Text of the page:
Giovanna “Jenny” Todisco said she was trying not to be emotional during what was anything but a normal work day this past Tuesday.
Todisco, 78, has been a staple in the Care New England system for 59 years, working in the labor room for 20 years followed by a longer stint in triage in the emergency room. However, Tuesday was Todisco’s last day as she put six decades of nursing behind her and started her retirement.
It was the final time she got to greet her friends at work, and the last occasion on which she would get to talk with the patients who made her career even more memorable.
“I always enjoyed the patients,” Todisco said during a phone interview with the Sun Rise on Tuesday morning, during her last shift at Women & Infants Hospital. “Some patients are a little difficult, but I enjoy taking care of them. I feel like I’m giving them hope and I feel like I get close to my patients. I use my emotions to try to calm them down. It’s the patients that are really special. I enjoy being close to my patients.”
Her day wasn’t going to end like any other, though. What Todisco didn’t know during her interview was that staff had planned a surprise ceremony for her in the afternoon to honor her service and dedication to the health care industry.
It had become like clockwork for the veteran nurse, who loved every moment of her time caring for patients in the labor room or in the ER. She spoke fondly of her decades working in the labor room, saying it was a “great experience just to see childbirth and how patients tolerate the delivery.”
She said one of her most cherished memories – outside of the plaque she was presented when she achieved 50 years of nursing – was when one patient named their child after her.
“It was really, really special,” Todisco said. “I took care of her in the labor room and when she had her child, I found out when she came to the ER. ‘You’re the nurse I named my daughter after.’ They took pictures and everything. It was very, very nice. I have a lot of special memories here.”
Todisco, a Johnston resident, grew up on Federal Hill in Providence and had her first spark of inspiration when she joined a group for future nurses at Mount Pleasant High School. She graduated from Our Lady of Fatima Hospital School as a licensed practical nurse in 1960, and she was able to grab hold of a job shortly after.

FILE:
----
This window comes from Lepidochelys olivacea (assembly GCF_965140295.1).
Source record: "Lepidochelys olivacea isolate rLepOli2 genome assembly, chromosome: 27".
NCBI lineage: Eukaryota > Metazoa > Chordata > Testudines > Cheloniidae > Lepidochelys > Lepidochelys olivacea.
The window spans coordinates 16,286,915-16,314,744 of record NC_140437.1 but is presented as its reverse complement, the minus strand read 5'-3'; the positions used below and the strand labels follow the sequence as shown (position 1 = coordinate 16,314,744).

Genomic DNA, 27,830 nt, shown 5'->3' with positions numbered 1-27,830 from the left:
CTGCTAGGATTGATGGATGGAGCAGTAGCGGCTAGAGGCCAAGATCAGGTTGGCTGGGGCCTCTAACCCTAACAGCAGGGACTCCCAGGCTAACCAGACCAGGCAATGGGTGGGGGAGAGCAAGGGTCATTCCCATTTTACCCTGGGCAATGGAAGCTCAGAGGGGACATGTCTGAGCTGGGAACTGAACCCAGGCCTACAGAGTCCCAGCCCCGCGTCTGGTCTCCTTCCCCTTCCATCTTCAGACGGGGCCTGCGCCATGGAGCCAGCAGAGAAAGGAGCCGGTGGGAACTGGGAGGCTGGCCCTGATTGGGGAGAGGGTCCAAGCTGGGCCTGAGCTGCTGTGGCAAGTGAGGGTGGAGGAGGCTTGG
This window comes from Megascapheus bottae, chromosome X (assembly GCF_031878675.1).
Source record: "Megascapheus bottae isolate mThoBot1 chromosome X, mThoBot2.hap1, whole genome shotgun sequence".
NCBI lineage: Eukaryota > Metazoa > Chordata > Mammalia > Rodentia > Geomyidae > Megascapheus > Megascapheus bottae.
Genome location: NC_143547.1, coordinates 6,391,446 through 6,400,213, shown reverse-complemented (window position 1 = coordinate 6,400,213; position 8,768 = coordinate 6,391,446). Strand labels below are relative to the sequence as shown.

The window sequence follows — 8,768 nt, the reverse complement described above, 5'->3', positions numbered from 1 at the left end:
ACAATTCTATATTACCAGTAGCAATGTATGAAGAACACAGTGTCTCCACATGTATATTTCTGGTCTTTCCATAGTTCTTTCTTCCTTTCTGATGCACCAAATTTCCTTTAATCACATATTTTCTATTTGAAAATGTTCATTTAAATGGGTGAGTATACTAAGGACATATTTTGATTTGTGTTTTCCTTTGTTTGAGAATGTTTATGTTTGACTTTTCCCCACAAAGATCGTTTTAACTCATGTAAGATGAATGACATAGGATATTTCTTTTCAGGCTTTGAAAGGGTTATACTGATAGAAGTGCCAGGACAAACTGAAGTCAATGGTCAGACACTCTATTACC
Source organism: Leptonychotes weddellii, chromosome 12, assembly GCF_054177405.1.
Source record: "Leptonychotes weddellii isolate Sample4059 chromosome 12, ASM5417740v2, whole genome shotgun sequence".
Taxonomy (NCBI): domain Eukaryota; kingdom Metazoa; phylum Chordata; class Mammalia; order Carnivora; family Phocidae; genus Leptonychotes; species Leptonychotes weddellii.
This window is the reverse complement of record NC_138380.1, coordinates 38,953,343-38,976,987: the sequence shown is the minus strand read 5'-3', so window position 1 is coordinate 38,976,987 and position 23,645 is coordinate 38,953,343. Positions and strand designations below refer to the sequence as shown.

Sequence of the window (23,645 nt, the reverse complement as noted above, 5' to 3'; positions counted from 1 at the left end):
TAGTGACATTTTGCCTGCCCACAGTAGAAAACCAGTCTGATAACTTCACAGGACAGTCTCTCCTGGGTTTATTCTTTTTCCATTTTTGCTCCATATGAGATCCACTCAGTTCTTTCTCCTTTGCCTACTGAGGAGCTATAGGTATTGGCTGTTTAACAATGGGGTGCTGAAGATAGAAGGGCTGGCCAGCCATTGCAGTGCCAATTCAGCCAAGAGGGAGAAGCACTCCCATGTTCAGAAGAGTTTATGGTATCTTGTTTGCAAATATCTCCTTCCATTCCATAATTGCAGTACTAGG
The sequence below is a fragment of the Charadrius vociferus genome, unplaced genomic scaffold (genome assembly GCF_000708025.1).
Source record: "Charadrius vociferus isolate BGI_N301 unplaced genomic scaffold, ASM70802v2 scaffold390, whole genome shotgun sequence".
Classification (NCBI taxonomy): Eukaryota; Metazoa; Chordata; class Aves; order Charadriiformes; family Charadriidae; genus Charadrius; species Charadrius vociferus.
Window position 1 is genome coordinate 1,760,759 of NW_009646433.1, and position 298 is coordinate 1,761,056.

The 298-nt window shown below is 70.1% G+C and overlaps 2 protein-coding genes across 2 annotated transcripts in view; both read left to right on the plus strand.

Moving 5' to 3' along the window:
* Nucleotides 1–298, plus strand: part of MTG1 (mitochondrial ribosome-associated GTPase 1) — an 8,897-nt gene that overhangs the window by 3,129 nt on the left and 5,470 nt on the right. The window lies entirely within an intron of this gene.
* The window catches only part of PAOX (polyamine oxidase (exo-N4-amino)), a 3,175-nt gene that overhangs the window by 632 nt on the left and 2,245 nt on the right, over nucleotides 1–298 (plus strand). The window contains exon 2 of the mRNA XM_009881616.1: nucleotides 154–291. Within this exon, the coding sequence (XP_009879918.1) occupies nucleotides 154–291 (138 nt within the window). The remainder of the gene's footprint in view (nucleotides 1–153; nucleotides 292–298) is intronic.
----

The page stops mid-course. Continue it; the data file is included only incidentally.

She never let go of it.
“I volunteered here in high school,” Todisco said. “The supervisor of nurses saw me here and she said, ‘When you get out of nursing school and graduate, you will have a job. And sure enough, when I graduated, I have a job here. I was 19 years old when I came here.”
Todisco saw more than friends at work every day, too. Her daughter, niece and daughter-in-law all work at Women & Infants as well, and she always brought her daughter coffee in the mornings.
“It’s special,” Todisco said. “It feels very special. We enjoy each other, they enjoy me and I think I cheer them up a lot.”
As for the women on her team to whom she has grown so close over the years, they are already planning trips together for Todisco’s post-retirement life.
They’re not wasting any time, either. Todisco said they were taking a trip to Federal Hill after her final shift Tuesday.
“I’m going to go on trips with the girls that work here,” Todisco said. “We’re planning a cruise next year. We’re very close knit, so we go out with each other and do things like that.”
When asked what advice she would offer a newcomer to the industry, Todisco kept her words of wisdom short and sweet.
“Just do your job, be happy and try to do the best you can, because we’re all here for you,” she said.
Todisco said she is sad to retire, but added that she is feeling healthy and happy to start a new chapter.
“[My coworkers] were a little shocked because I said I’m not going to leave until I leave feet first,” Todisco said with a laugh. “You want to stay here with the girls and work, but you have to retire some day. So today’s the day.”